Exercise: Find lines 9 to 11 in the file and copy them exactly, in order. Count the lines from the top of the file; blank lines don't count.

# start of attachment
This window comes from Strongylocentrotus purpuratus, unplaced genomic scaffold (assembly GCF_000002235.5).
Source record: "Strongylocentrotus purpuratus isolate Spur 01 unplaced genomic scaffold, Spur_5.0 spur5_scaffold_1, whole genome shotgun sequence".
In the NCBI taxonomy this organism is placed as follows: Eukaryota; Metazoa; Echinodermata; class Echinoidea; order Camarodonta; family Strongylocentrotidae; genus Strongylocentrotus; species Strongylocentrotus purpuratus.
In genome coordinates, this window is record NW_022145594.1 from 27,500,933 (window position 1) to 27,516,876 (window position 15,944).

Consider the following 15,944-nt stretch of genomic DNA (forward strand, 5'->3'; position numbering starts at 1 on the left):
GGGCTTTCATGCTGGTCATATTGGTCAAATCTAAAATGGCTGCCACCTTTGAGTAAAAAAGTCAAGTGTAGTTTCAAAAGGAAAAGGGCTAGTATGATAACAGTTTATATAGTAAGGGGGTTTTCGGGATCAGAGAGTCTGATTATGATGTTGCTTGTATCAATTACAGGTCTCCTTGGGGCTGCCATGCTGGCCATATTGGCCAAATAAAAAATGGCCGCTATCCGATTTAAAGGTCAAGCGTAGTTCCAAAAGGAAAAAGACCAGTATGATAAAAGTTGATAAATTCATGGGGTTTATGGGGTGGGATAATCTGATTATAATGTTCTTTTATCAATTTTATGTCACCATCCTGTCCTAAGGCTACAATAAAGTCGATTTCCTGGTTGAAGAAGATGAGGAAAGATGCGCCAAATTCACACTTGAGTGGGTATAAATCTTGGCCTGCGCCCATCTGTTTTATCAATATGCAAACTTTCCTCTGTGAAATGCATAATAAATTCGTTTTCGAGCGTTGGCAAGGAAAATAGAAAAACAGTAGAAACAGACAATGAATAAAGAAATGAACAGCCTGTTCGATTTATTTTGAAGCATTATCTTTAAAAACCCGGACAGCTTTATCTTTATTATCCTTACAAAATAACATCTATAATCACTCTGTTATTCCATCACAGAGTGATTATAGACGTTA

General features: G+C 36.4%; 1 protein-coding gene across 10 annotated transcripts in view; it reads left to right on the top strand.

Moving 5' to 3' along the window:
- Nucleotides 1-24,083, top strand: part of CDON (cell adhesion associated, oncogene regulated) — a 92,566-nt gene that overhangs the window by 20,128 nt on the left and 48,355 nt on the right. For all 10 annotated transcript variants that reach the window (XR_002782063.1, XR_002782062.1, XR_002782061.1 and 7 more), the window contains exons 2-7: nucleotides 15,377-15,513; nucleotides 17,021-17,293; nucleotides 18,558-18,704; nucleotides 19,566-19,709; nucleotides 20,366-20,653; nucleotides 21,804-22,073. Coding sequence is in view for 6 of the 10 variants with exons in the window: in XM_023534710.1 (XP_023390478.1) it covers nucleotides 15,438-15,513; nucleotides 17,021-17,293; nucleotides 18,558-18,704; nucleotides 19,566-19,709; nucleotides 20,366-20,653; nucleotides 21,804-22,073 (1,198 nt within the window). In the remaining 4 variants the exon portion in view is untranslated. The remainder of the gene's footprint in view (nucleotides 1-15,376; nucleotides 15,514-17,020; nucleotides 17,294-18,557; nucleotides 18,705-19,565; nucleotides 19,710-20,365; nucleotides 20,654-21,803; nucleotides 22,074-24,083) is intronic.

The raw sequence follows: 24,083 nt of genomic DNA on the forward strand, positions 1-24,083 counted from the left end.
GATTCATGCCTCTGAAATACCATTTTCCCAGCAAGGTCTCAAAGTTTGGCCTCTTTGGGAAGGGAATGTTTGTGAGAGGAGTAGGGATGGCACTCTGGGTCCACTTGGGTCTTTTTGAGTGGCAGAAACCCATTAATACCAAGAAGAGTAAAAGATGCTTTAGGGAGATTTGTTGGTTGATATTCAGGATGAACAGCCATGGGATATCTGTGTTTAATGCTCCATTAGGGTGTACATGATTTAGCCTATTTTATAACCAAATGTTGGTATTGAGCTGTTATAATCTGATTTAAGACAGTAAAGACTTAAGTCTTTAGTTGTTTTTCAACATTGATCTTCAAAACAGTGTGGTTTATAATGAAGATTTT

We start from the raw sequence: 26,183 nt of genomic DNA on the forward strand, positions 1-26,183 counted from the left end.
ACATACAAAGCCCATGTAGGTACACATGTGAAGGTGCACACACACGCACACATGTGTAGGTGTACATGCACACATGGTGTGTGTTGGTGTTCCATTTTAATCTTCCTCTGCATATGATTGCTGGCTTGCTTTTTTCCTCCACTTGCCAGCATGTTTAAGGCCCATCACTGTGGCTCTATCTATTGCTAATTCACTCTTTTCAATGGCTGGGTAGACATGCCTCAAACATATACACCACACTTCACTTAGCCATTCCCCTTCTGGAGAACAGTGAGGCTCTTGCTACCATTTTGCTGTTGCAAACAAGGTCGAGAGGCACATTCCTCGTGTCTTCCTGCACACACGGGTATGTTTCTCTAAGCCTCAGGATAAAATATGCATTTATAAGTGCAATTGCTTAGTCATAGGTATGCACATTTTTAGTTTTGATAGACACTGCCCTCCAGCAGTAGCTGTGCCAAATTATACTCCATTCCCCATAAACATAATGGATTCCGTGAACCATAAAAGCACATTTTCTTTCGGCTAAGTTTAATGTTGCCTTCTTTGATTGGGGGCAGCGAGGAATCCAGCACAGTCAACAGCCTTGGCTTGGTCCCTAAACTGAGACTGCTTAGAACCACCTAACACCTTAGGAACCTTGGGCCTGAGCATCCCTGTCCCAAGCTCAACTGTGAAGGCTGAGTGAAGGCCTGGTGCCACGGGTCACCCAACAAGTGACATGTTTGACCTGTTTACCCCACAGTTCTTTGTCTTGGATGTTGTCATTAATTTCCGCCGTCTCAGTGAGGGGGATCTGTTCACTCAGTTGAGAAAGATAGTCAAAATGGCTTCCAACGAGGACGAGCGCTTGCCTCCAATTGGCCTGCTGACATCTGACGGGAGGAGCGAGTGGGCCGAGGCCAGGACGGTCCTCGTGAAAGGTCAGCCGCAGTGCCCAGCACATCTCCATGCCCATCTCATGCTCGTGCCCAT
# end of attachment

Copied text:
- Nucleotides 1-24,083, top strand: part of CDON (cell adhesion associated, oncogene regulated) — a 92,566-nt gene that overhangs the window by 20,128 nt on the left and 48,355 nt on the right. For all 10 annotated transcript variants that reach the window (XR_002782063.1, XR_002782062.1, XR_002782061.1 and 7 more), the window contains exons 2-7: nucleotides 15,377-15,513; nucleotides 17,021-17,293; nucleotides 18,558-18,704; nucleotides 19,566-19,709; nucleotides 20,366-20,653; nucleotides 21,804-22,073. Coding sequence is in view for 6 of the 10 variants with exons in the window: in XM_023534710.1 (XP_023390478.1) it covers nucleotides 15,438-15,513; nucleotides 17,021-17,293; nucleotides 18,558-18,704; nucleotides 19,566-19,709; nucleotides 20,366-20,653; nucleotides 21,804-22,073 (1,198 nt within the window). In the remaining 4 variants the exon portion in view is untranslated. The remainder of the gene's footprint in view (nucleotides 1-15,376; nucleotides 15,514-17,020; nucleotides 17,294-18,557; nucleotides 18,705-19,565; nucleotides 19,710-20,365; nucleotides 20,654-21,803; nucleotides 22,074-24,083) is intronic.

The raw sequence follows: 24,083 nt of genomic DNA on the forward strand, positions 1-24,083 counted from the left end.
GATTCATGCCTCTGAAATACCATTTTCCCAGCAAGGTCTCAAAGTTTGGCCTCTTTGGGAAGGGAATGTTTGTGAGAGGAGTAGGGATGGCACTCTGGGTCCACTTGGGTCTTTTTGAGTGGCAGAAACCCATTAATACCAAGAAGAGTAAAAGATGCTTTAGGGAGATTTGTTGGTTGATATTCAGGATGAACAGCCATGGGATATCTGTGTTTAATGCTCCATTAGGGTGTACATGATTTAGCCTATTTTATAACCAAATGTTGGTATTGAGCTGTTATAATCTGATTTAAGACAGTAAAGACTTAAGTCTTTAGTTGTTTTTCAACATTGATCTTCAAAACAGTGTGGTTTATAATGAAGATTTT